August 8, 2012 by David K. Sutton
NOAA says July 2012 was “all-time warmest month on record for the nation”
Modern temperature records go back to 1895, and July 2012 is now ranked among those records as the all-time warmest month. In the State of the Climate report, NOAA says the average July 2012 temperature for the contiguous United States was 77.6, beating the old record of 77.4 set in July 1936. That might not seem like a big difference, but keep in mind we are comparing record-breaking numbers here, and this particular number is an average for the entire month. So a 0.2 degree increase is actually fairly significant. If you don’t find that at least a bit alarming, the January to July 2012 period was the warmest first seven months ever. As in, it has never happened before, at least not in the time we have kept records.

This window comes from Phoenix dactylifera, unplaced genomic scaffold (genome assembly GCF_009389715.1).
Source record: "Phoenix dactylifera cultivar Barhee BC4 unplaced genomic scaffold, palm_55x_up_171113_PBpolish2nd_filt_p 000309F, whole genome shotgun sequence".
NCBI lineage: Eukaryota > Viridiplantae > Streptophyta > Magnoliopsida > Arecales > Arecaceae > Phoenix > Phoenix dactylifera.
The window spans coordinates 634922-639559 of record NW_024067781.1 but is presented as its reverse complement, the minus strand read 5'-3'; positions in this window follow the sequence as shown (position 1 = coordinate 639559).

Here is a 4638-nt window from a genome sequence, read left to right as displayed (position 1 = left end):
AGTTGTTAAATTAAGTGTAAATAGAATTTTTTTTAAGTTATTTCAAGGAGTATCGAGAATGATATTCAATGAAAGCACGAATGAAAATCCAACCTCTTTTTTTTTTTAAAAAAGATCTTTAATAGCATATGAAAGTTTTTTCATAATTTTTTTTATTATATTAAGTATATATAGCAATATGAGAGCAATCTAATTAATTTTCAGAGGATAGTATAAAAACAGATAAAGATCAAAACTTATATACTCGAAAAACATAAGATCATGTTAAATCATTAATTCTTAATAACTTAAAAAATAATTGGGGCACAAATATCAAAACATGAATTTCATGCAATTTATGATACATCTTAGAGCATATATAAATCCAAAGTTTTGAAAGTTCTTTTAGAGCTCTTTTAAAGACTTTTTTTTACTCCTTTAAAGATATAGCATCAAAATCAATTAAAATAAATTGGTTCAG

Additional statistics from NOAA:
- The first seven months of 2012 were drier than average, ranking as the 15th driest January-July on record.
- The August 2011-July 2012 period was the warmest 12-month period of any 12-months on record for the contiguous U.S.
- According to the July 31, 2012 U.S. Drought Monitor (USDM), 62.9 percent of the contiguous U.S. was experiencing moderate to exceptional drought at the end of July.
- The warm and dry conditions over a large portion of the country were associated with ideal wildfire conditions. Over 2 million acres were burned nationwide during July due to wildfires, nearly half a million acres above average, and the fourth most in the 13-year period of record.